Continuing from the last post, I decided this car would represent one near the end of its service life. Modifications include shortened ladders and a lowered brake wheel position to comply with new regulations adopted in the 1980s to eliminate running boards on freight cars.

The ladders should have been a simple choice. I had a bunch of Intermountain detail sprues, and cut the ladder stock to the appropriate lengths and glued these to the car.

Intermountain ladder stock

I admit that this choice would have been just fine for many folks. What bothered me the most was the stiles. They just looked too heavy and wide for my tastes. Accepting that notion, the rungs also look a bit thick when compared to the 3/4″ material used on the prototype. As Ben Brown pointed out in the comments last week, a good alternative would have been the ladder set from Chooch and, I think I have a set of these hiding in the basement somewhere.

However, I chose to scratchbuild my own ladder stock from brass angles and 0.015″ wire for greater accuracy in prototype dimensions. I’ve done this before and it isn’t that hard. Way back in issue #18 of O Scale Trains Magazine, Gene Deimling outlined his method, which is what I used.

Gene’s method centers on a simple jig that holds the stiles and rungs in place for soldering. I built a similar jig from scrap plywood, stripwood and sheet styrene. While Gene chose 1/32″ square stock for his ladders, I preferred 1/32″ brass angles for my stiles (below).

1/32" brass angle stock for ladder stiles.

To hold the 0.015″ brass wire rungs, lines are scribed to the correct spacing in a piece of styrene. This styrene piece fits over the stripwood jig as shown below.

Placing the rungs

There are spacers on the back of the styrene portion to bring it up flush to the level of the ladder stiles. Extra long pieces of 0.015: wire are cut and placed in the grooves. Strips of masking tape hold the wire in place during soldering. Ready for soldering

There’s no need to worry about the plastic melting from the soldering process. These pieces are very small and with flux and a properly tinned iron, only the briefest contact is required for a good solder joint. Once the rungs were soldered, I gently popped the raw ladder out of the jig and nipped off the excess wire ends. Placing it back in the jig, I cleaned up each joint with a needle file. The whole process went quickly and without too much frustration. I worked slowly and methodically for once, until I had the four ladders I needed.

Mounting them to the car body involved a bit of head scratching. I thought of making a drilling jig and soldering wire standoffs to fit the holes. I’ve also done this before but I had visions of ladders falling apart from the heat and ditched the idea. I settled on 0.060″ styrene angle stock and gel CA. I cut 0.060″ lengths of the Evergreen angle stock on my Chopper and set each ladder face up on two pieces of 0.040″ square stock, then glued the short angle pieces where they needed to be. Once everything was dry and hardened, I glued each ladder to the car body.

Finished ladders

No, they aren’t perfect but I like the end result. These ladders have the delicate appearance of the prototype yet are strong enough to withstand some careful handling. I did have one pop off afterwards, but simply glued it back in place.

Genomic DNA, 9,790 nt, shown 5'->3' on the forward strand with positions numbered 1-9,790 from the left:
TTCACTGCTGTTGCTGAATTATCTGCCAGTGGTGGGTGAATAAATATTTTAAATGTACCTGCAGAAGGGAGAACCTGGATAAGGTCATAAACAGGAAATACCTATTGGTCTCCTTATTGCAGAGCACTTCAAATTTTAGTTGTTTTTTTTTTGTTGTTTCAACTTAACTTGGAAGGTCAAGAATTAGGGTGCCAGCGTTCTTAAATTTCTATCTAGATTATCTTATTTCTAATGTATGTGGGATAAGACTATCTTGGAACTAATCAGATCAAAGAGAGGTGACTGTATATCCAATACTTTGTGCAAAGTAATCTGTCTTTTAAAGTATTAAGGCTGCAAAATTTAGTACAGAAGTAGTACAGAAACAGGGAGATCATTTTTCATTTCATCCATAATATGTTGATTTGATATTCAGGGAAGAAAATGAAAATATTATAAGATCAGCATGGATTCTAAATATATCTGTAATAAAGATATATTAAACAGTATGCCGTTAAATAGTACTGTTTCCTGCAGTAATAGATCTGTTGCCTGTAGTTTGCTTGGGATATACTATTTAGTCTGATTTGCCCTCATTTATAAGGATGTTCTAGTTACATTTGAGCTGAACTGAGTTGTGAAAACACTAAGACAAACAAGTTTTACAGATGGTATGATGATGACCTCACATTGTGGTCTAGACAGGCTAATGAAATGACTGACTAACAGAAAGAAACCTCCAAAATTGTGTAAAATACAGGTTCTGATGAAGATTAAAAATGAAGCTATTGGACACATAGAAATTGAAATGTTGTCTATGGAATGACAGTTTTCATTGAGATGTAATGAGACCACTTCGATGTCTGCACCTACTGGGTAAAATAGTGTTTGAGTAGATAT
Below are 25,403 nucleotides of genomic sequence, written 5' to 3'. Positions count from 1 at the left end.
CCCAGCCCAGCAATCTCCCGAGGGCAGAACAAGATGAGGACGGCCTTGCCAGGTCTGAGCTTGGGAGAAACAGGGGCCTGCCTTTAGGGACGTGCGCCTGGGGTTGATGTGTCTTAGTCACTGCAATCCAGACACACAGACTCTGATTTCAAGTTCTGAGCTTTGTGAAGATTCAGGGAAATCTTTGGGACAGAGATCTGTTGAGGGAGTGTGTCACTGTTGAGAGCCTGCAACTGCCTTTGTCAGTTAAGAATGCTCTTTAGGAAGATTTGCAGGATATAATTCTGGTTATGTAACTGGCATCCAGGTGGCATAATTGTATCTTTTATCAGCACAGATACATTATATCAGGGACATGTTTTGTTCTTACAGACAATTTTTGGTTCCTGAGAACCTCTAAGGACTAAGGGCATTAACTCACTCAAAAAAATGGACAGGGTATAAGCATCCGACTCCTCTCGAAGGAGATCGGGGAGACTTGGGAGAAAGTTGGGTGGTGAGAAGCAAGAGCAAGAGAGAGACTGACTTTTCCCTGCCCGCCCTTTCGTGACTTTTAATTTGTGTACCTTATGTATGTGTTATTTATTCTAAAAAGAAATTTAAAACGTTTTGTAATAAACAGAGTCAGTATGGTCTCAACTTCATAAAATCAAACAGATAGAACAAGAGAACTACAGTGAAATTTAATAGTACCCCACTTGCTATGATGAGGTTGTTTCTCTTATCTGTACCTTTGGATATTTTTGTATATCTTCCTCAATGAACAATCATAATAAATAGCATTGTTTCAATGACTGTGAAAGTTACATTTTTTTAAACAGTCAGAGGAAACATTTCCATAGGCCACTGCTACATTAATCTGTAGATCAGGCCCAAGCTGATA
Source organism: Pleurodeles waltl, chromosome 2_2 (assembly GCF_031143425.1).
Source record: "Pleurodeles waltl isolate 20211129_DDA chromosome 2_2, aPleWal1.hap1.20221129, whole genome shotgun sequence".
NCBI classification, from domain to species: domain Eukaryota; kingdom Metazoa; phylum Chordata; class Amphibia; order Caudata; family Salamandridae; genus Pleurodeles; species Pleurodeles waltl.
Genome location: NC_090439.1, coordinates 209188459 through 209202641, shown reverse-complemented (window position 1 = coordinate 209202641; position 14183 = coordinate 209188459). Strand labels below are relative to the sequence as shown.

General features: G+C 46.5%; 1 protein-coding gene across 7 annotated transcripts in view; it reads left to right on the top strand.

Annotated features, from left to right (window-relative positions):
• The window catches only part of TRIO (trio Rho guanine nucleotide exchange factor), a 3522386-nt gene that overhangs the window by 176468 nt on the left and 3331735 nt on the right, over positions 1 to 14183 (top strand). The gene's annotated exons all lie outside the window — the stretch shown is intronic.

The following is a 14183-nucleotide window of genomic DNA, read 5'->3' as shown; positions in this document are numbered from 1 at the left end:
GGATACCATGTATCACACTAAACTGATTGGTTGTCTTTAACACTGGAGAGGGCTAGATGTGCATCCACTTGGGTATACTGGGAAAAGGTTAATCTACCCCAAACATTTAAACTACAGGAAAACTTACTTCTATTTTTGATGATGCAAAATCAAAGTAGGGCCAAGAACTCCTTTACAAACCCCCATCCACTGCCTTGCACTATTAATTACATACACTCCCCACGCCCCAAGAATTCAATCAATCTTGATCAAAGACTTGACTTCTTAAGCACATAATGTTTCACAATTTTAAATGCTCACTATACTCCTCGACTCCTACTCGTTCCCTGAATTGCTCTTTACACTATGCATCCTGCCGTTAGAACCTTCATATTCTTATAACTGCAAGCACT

I also like what I’m learning about working from prototype sources and about my own ability to tackle new skills. Gene’s method gives you a tool for building nearly any type of ladder you might require, which is the entire point of learning such skills: to develop your freedom and mastery over the hobby. More details like grab irons and brake appliances come next week.

O Scale Trains Magazine #18 with Gene’s article is available as a free download. Just click on the link below and scroll down until you find the correct issue, then click on the cover. You may want to snag issue #19 too for next week.

O Scale Trains Magazine #18 Free Download here



  1. Dunks

    Well, I must say that I like that post and find it very encouraging!

    And for several reasons:
    You have indicated before that freight car modelling is a little outside your preference if not your comfort zone, yet you have overcome this “reluctance” and made progress;
    The end result is worth the effort: finer looking and yet more robust;
    You have learned about the prototype whilst increasing your skill-set and more importantly, your confidence;
    But most importantly, this is a “retro-fit” which can be done at anytime, so anyone building freight cars does not need to hold back awaiting better ladders or the skill to make, but can plough on with whatever the manufacturer has provided, and come back to attend to detail improvements later.

    These are all good reasons for getting on with it. They also tie in nicely with Trevor Marshall’s ideas about the internet and model railways: great way to disseminate ideas and techniques, but the point is have done this, now it is up to the rest of us to log off and do it ourselves!


  2. Dunks

    Eek! I tried to put some emphasis into the end of that comment, but it went wrong…

    It should read:

    but the point is YOU have done this, now it is up to the rest of us to log off and do it ourselves!

    Missing word (which should be the only word in italics) in caps.

  3. mike

    Thanks you Simon. Sometimes one just has to forge ahead, make mistakes and tolerate work that doesn’t measure up in order to learn skills that allow for work that does measure up to your personal standards. It’s the only way and it isn’t rocket science.

    Waiting for perfection to magically appear is a fool’s excuse. Doing is the only and best path toward finding it.



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